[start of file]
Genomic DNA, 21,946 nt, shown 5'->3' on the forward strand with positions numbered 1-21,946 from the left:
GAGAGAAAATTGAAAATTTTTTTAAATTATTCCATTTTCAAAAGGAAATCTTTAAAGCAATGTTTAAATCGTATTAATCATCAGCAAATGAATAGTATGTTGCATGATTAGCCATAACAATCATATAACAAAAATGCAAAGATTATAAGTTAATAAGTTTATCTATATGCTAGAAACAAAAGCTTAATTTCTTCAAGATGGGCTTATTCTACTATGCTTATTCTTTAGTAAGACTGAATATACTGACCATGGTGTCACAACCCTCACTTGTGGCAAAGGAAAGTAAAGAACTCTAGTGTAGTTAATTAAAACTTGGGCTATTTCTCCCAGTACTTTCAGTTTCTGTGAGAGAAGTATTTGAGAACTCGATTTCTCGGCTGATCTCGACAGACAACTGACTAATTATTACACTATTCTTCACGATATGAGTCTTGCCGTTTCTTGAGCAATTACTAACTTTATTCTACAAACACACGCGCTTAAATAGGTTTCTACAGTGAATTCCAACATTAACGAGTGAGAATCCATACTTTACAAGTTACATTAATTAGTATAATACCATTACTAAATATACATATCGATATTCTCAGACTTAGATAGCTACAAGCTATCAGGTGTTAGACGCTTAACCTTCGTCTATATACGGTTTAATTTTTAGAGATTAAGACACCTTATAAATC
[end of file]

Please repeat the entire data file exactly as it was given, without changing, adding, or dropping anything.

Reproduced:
Genomic DNA, 21,946 nt, shown 5'->3' on the forward strand with positions numbered 1-21,946 from the left:
GAGAGAAAATTGAAAATTTTTTTAAATTATTCCATTTTCAAAAGGAAATCTTTAAAGCAATGTTTAAATCGTATTAATCATCAGCAAATGAATAGTATGTTGCATGATTAGCCATAACAATCATATAACAAAAATGCAAAGATTATAAGTTAATAAGTTTATCTATATGCTAGAAACAAAAGCTTAATTTCTTCAAGATGGGCTTATTCTACTATGCTTATTCTTTAGTAAGACTGAATATACTGACCATGGTGTCACAACCCTCACTTGTGGCAAAGGAAAGTAAAGAACTCTAGTGTAGTTAATTAAAACTTGGGCTATTTCTCCCAGTACTTTCAGTTTCTGTGAGAGAAGTATTTGAGAACTCGATTTCTCGGCTGATCTCGACAGACAACTGACTAATTATTACACTATTCTTCACGATATGAGTCTTGCCGTTTCTTGAGCAATTACTAACTTTATTCTACAAACACACGCGCTTAAATAGGTTTCTACAGTGAATTCCAACATTAACGAGTGAGAATCCATACTTTACAAGTTACATTAATTAGTATAATACCATTACTAAATATACATATCGATATTCTCAGACTTAGATAGCTACAAGCTATCAGGTGTTAGACGCTTAACCTTCGTCTATATACGGTTTAATTTTTAGAGATTAAGACACCTTATAAATC